Curing and milling pecan wood

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Forum topic by ceecee posted 12-07-2009 11:16 PM 5930 views 0 times favorited 3 replies Add to Favorites Watch
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2 posts in 3118 days

12-07-2009 11:16 PM


I’m new to this site and to woodworking in general and am looking for some “seasoned” advice from folks in the know. We recently had a magnificent old, dead pecan tree cut down and most of it has now been milled into 2” planks. The tree was 53” in diameter so we have a lot to work with!

We want to use the wood for the study and foyer floors in our new house but can’t get a clear answer on several issues:
1. how long does the wood need to cure (it’s stored in a covered but open ended metal building)?
2. how wide can I make my planks before cupping occurs (we have some boards up to 26” inches wide)?
3. does the wood need to be undermounted with plywood to provide stability?
Any other tips or suggestions would be greatly appreciated. We are also going to be making a dining room table and other smaller tables so any suggestions along that line would be greatly appreciated.

3 replies so far

View Daren Nelson's profile

Daren Nelson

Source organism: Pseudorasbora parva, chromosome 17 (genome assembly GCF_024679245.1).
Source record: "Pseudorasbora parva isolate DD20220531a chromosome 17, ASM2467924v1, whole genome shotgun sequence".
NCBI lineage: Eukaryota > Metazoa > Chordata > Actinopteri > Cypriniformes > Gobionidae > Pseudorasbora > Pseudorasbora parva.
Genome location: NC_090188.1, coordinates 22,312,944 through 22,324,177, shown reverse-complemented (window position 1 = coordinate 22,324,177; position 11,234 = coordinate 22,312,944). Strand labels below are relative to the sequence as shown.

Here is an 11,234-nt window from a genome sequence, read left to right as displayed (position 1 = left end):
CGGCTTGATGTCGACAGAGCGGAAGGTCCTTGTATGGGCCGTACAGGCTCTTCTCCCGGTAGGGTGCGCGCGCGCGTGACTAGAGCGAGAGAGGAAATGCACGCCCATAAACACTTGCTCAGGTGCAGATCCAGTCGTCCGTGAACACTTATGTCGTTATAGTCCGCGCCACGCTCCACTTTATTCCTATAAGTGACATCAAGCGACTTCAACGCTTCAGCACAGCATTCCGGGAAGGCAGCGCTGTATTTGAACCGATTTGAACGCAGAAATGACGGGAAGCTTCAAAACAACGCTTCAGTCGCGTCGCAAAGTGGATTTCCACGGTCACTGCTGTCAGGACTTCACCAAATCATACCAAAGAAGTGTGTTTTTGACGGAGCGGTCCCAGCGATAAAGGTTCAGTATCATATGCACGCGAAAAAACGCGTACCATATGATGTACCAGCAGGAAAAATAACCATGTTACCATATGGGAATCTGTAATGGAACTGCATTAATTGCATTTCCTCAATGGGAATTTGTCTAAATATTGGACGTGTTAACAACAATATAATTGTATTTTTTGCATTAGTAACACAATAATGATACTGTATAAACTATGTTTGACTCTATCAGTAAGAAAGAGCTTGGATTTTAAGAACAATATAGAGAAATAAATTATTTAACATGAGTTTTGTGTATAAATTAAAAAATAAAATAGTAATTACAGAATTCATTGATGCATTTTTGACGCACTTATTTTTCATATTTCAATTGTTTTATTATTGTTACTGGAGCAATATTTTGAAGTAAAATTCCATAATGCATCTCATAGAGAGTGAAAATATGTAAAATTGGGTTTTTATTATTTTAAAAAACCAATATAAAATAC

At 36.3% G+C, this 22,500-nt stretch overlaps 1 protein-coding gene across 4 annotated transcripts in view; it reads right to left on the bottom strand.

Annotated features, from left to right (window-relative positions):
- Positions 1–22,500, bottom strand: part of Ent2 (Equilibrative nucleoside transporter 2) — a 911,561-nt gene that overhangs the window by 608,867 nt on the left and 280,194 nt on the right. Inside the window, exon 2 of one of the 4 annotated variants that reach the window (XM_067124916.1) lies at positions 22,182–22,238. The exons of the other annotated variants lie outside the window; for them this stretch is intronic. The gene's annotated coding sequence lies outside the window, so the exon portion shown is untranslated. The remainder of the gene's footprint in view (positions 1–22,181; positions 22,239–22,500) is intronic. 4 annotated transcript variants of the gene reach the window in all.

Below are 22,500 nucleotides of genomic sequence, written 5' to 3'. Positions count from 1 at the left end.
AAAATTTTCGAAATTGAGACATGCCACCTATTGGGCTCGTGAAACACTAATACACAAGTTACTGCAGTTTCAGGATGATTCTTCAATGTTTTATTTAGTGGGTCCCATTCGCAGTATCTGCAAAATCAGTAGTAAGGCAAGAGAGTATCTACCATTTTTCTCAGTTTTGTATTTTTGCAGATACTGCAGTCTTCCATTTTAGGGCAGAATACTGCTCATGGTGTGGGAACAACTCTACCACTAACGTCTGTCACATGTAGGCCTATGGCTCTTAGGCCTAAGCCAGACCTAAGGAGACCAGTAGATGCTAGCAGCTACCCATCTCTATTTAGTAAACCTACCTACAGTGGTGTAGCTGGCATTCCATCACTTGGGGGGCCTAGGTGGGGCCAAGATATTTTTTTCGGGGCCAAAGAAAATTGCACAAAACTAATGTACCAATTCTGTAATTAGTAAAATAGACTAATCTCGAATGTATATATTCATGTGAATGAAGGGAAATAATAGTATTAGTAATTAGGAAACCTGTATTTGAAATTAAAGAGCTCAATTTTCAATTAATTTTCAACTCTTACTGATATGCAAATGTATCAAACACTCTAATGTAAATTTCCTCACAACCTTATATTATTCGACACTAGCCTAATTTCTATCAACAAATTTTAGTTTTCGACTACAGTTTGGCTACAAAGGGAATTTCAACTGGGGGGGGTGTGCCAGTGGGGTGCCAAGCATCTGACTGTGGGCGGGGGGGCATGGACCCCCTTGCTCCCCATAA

767 posts in 3931 days

#1 posted 12-08-2009 12:14 AM

#1) Your location is a big factor on “how long” (and you did not mention where you are) If you live in an arrid area it is going to dry faster obviously. Here in Illinois 2” will take 2 summers to air dry to 10-12% (doesn’t do much drying in the winter, frozen solid)

#2)Make/leave them as wide as possible…then after they dry rip them to remove any cup, if it even happens. I see no need to rip them now, if they cup as narrower lumber then what ?

You studied up on proper stacking/stickering of green wood right so you don’t have unneeded problems air drying ?

View ceecee's profile


2 posts in 3118 days

#2 posted 12-08-2009 12:41 AM


Thanks for the input. We are located near Houston so the humidity is usually close to 95% – although freezing is definitely a problem so we should have the benefit of winter drying time.

We have the slabs stacked with 1” shims every 2” or so – the mill that cut the lumber has provided pretty detailed instructions for us to follow.

View Manasseh's profile


122 posts in 2828 days

#3 posted 12-10-2010 02:03 AM

I’m just seeing this pecan blog. I know it was a whle back. I used to live in the houston area. Just bring that pecan up here and I will take care of that for you ;)

-- Someday I will be more than a sawdust wisperer

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